Germany has called for “determined” action to counter a proposal by US President Donald Trump to impose sharp tariffs on steel and aluminum imports.
Trump proposed new tariffs on imported steel and aluminum as part of his protectionist policies in line with his slogan, “Make America Great Again.”
"It'll be 25 percent for steel and it'll be 10 percent for aluminum ... and it'll be for a long time," Trump said on Thursday. "We’re going to build our steel industry back and our aluminum industry back."
This is Trump's first major step in fulfilling his promise during the 2016 presidential election campaign to protect the US steel industry.
The European Union (EU) member states are concerned about the impact of the new tariffs on their economies.
Trump’s proposal was "not at all acceptable," German daily newspaper Die Welt on Friday quoted Foreign Minister Sigmar Gabriel as saying.
The EU "must respond with determination to US punitive tariffs that threaten thousands of jobs in Europe," Gabriel said. There should be "no doubt in Washington" that a response would be forthcoming from Brussels. Gabriel urged Trump to "rethink his announcement."
During his presidential campaign, Trump claimed that foreign countries were "dumping vast amounts of steel all over the United States, which essentially is killing our steelworkers and steel companies."
We "do not practice unfair competition with dumping prices," Gabriel claimed, indirectly trying to put the blame for dumping products on other countries, possibly China.
Nevertheless, the US and the EU "should do everything possible to avoid an international trade war," Gabriel warned.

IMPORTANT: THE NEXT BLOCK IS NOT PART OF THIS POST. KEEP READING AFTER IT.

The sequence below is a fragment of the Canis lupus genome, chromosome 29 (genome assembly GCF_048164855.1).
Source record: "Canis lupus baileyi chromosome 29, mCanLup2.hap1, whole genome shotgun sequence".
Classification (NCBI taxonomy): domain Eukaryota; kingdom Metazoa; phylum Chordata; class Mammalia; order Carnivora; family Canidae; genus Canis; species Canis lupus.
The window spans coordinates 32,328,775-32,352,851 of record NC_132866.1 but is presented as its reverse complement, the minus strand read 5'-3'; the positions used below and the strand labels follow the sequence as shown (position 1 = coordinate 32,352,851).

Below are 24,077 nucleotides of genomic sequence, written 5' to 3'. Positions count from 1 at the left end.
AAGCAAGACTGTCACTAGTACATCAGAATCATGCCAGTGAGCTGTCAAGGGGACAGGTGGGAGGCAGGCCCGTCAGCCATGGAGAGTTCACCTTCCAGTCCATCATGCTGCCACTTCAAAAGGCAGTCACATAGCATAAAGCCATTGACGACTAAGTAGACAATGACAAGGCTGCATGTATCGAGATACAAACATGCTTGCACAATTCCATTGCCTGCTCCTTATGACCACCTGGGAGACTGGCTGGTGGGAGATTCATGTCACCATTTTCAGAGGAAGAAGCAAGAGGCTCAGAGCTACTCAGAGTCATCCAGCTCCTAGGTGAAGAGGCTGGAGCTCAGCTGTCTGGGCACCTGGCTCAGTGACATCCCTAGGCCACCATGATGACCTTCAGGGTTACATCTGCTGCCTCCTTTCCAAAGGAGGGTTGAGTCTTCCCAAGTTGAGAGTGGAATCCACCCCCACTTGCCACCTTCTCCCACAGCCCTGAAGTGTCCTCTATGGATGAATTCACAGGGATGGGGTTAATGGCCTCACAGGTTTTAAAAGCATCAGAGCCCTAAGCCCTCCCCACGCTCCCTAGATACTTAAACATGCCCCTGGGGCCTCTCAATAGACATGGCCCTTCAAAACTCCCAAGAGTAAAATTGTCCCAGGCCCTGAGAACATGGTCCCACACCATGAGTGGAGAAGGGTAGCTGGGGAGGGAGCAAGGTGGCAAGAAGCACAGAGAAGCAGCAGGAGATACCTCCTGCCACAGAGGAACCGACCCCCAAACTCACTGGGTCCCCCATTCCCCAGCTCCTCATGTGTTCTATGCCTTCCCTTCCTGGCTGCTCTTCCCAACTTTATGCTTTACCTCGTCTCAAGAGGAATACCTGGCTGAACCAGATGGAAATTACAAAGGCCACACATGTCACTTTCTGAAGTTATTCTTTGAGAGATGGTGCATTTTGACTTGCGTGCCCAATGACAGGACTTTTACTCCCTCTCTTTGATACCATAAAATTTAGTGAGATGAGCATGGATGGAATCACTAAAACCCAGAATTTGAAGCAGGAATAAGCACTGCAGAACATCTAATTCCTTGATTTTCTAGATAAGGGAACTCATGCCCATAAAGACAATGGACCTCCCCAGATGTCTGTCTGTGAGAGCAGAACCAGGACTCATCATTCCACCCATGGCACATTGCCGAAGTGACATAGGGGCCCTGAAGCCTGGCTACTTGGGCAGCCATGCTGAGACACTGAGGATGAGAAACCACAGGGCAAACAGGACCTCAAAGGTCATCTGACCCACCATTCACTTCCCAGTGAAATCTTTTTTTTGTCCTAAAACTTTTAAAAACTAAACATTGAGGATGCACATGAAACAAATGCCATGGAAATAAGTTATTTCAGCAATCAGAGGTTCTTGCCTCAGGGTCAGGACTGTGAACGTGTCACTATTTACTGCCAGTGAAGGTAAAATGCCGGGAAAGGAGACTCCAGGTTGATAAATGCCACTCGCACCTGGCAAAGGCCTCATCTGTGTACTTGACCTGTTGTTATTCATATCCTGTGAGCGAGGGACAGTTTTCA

Trump responded by saying that "trade wars were good and easy to win."
Gabriel's comments were an echo of comments by the chief of the European Commission Jean-Claude Juncker.
Juncker complained that the proposed tariffs were a blatant intervention that amounted to protectionism, vowing to act "firmly" against Trump's proposed tariffs.
French Finance Minister Bruno Le Maire followed suit, saying Washington should be prepared for a firm joint response if it imposes fresh tariffs on imported steel and aluminum.
In a rare reaction, Roberto Azevedo, director general of the World Trade Organization (WTO), also expressed concern about the proposed tariffs.
"The WTO is clearly concerned at the announcement of US plans for tariffs on steel and aluminum," he said in a brief statement on Friday. "A trade war is in no one’s interests,” he warned, adding that the potential for escalation was real and the WTO would be monitoring the situation closely.
The International Monetary Fund (IMF) spokesman issued a warning as well, saying the tariffs announced by the US president would likely harm the world economies, the US economy included.
"The import restrictions announced by the US president are likely to cause damage not only outside the US, but also to the US economy itself," IMF Communications Director Gerry Rice said on Friday.
Rice expressed concern saying the tariffs raise fears that other countries could use national security rationale "to justify broad-based import restrictions," and urged countries to work to resolve trade disagreements without such extremes.
In related news, Canadian Prime Minister Justin Trudeau also described Trump's proposed tariffs on steel and aluminum imports as "absolutely unacceptable."
He said his government would continue to engage with US officials on the issue.
It not clear yet whether the new tariffs will be levied against Canada, which, along with Mexico, has a trade agreement with the US.
Trump has advised his administration to pursue a renegotiation of the North American Free Trade Agreement between Canada, Mexico, and the United States, as well.
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